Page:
Students spend much of their medical education in simulations to learn in a safe environment without putting others at risk until they have perfected their craft. These simulations typically consist of lifelike mannequins with advanced computer systems that can simulate different reactions to procedures and medicine in the heart, lung, stomach and more. While the mannequins are helpful, they are costly, and they quickly become outdated. Cucak and Kozmenko set out to find a more convenient and cost-effective method of simulation education.

“We are building and developing a suite of screen-based applications that would be available and effective alternatives to high-fidelity simulation for distance learning,” said Cucak. “The suite includes lung and heart auscultation trainers as well as a screen-based patient simulation experience.”

Cucak and Kozmenko began exploring options for remote simulation during the COVID-19 pandemic last spring. What they have created enhances remote learning for students to practice skills and learn how to identify diseases and illness through examinations like heart and lung auscultations. Their online application also simulates for a full body vitals check, which includes a mental wellness check. All medical students can have access to the application, providing more opportunities to practice.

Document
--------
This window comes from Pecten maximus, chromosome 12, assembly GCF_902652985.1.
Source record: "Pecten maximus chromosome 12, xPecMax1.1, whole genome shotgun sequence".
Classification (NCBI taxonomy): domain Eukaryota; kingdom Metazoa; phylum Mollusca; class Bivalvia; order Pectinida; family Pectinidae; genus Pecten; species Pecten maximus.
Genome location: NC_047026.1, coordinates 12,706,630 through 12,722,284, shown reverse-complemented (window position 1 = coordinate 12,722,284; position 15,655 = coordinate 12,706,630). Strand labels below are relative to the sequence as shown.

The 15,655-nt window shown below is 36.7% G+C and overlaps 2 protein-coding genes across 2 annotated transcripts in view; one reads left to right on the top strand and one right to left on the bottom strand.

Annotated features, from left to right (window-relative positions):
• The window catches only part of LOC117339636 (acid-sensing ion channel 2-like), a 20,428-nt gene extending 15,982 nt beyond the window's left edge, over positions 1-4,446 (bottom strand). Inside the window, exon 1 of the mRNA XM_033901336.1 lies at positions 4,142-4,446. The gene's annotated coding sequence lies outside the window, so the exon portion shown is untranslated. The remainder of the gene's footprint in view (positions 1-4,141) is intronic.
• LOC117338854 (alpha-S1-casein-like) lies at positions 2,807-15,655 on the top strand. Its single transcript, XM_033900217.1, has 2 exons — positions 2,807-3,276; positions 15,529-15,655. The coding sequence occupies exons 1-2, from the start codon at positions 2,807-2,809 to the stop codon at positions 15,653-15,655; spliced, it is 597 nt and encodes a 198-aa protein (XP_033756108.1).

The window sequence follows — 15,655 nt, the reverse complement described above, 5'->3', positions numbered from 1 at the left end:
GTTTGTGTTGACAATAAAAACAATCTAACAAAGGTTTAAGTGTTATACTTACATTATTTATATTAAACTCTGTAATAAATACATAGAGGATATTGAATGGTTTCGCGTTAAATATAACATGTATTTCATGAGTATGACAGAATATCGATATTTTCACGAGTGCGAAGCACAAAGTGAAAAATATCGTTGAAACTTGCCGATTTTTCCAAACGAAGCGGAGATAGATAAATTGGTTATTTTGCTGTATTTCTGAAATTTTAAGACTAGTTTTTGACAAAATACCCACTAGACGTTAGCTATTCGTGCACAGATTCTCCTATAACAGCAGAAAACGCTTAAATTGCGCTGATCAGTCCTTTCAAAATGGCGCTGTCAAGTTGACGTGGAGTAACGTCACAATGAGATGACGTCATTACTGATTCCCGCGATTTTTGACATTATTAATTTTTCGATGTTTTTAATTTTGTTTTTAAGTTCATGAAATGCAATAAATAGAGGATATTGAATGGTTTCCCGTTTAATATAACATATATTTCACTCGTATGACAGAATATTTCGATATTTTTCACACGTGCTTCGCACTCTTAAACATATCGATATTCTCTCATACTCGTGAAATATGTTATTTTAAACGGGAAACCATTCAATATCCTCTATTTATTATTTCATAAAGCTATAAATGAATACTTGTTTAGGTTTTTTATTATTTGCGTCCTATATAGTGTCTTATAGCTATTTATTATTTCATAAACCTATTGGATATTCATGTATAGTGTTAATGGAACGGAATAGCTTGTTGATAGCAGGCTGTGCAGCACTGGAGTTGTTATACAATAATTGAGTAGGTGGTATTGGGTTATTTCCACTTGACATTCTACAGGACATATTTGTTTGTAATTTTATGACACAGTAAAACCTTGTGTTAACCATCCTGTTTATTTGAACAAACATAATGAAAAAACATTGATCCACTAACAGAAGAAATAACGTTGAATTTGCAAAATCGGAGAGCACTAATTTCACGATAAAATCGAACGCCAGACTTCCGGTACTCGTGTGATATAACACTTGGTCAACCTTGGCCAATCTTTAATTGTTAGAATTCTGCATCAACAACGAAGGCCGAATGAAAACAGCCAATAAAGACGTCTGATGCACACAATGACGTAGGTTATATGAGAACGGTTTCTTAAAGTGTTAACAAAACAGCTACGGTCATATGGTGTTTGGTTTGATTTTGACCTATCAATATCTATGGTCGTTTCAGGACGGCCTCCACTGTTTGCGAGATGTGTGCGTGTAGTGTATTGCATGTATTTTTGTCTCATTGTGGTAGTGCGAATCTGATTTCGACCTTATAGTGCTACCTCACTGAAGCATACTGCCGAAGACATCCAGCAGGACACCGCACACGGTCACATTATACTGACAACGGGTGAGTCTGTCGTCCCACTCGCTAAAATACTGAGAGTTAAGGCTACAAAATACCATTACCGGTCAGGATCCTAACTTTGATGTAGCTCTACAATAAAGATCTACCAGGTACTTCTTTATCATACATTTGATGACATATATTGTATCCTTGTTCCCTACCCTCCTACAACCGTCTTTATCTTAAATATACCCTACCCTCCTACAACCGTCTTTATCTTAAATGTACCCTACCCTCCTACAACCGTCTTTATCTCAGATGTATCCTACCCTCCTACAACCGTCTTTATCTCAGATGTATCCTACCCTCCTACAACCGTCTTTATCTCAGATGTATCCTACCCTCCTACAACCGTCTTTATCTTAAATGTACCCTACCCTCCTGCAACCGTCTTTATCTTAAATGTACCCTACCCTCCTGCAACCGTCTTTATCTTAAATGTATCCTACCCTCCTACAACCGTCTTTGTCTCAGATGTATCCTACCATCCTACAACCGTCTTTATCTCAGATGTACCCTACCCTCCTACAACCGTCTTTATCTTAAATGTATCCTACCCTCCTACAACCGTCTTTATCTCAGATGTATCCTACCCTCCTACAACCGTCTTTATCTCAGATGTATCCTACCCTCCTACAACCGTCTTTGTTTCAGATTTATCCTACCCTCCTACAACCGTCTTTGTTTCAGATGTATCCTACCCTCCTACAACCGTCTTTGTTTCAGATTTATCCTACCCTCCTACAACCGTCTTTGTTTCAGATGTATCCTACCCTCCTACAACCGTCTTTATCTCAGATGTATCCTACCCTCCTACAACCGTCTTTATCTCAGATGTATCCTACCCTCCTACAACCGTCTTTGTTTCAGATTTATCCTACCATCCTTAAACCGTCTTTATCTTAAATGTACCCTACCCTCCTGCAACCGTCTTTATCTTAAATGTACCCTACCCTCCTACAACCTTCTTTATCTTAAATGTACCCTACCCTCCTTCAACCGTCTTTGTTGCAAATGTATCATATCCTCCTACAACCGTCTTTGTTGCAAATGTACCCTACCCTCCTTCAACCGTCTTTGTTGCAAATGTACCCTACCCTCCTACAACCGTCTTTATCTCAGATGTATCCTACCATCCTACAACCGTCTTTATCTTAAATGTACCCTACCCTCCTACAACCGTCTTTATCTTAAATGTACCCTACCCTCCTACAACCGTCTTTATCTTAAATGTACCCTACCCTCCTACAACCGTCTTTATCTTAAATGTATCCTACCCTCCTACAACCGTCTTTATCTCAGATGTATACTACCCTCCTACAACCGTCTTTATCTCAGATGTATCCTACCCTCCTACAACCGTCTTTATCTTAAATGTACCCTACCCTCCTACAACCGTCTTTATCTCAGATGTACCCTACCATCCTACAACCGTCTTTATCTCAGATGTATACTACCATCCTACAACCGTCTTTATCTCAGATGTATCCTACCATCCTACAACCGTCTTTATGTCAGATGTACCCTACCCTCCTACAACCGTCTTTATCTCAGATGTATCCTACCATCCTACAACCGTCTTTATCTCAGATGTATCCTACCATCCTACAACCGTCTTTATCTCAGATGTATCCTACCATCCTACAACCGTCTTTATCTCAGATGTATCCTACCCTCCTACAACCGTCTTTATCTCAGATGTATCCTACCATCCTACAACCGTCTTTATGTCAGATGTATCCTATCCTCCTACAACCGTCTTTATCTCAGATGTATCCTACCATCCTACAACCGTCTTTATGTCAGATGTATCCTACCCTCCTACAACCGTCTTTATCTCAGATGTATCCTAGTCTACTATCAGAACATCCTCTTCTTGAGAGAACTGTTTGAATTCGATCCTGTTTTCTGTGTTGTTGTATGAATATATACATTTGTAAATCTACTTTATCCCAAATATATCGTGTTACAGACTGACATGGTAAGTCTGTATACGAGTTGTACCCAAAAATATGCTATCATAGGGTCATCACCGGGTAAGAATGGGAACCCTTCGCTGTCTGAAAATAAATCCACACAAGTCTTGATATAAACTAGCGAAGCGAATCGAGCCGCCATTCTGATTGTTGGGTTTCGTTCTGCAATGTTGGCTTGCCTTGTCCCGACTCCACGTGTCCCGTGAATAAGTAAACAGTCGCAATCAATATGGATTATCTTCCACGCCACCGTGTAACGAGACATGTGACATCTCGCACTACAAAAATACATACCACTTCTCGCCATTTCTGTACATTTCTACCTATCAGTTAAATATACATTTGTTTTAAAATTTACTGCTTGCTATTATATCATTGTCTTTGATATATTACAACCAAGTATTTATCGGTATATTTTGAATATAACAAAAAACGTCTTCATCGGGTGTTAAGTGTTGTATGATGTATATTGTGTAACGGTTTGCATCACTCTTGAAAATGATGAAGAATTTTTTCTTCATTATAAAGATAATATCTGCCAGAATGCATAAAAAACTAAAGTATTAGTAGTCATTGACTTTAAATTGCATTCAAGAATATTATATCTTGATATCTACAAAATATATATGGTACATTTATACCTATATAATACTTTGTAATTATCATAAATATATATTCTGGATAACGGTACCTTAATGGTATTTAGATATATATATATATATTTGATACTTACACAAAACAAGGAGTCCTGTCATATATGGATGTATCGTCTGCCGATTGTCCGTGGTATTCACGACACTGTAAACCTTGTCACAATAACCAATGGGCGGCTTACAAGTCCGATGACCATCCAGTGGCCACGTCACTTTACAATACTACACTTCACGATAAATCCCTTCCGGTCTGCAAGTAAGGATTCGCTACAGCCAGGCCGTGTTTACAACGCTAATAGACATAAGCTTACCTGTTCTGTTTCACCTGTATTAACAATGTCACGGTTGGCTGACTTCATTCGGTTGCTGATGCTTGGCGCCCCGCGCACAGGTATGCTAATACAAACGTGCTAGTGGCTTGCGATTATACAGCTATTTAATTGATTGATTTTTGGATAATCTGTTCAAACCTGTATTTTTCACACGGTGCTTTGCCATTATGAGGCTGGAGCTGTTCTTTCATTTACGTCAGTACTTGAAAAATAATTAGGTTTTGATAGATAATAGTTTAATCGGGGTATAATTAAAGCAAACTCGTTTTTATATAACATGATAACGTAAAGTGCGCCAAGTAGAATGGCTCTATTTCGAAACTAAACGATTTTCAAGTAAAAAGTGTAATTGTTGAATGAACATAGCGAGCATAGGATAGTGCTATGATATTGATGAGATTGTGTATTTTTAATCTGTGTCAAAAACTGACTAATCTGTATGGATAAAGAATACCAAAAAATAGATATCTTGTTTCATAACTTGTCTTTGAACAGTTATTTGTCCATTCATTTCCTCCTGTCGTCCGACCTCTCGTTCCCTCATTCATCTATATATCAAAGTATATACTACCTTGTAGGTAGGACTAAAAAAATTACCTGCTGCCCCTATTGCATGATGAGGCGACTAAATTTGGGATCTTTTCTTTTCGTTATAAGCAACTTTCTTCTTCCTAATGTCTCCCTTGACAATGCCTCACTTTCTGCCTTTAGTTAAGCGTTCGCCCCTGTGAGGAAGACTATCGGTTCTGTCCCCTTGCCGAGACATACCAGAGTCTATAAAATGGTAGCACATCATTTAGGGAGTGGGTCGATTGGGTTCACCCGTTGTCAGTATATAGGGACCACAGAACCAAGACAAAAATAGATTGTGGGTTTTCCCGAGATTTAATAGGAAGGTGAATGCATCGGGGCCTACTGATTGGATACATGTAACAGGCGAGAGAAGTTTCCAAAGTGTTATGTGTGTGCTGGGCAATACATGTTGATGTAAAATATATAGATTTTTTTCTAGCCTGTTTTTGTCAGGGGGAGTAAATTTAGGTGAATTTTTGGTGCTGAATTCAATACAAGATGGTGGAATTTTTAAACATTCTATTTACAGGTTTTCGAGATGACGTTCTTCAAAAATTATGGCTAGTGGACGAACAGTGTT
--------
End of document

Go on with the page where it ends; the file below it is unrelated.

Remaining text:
“It is important as the state’s only medical school, to find any chance to innovate and create new education opportunities for our medical students,” Cucak said. “The better access students have to education, the better we can prepare them for their future careers. As our medical school improves, so do our state’s future health care providers. Additionally, online simulation can serve as a foundation for future alternatives to in-person learning.”

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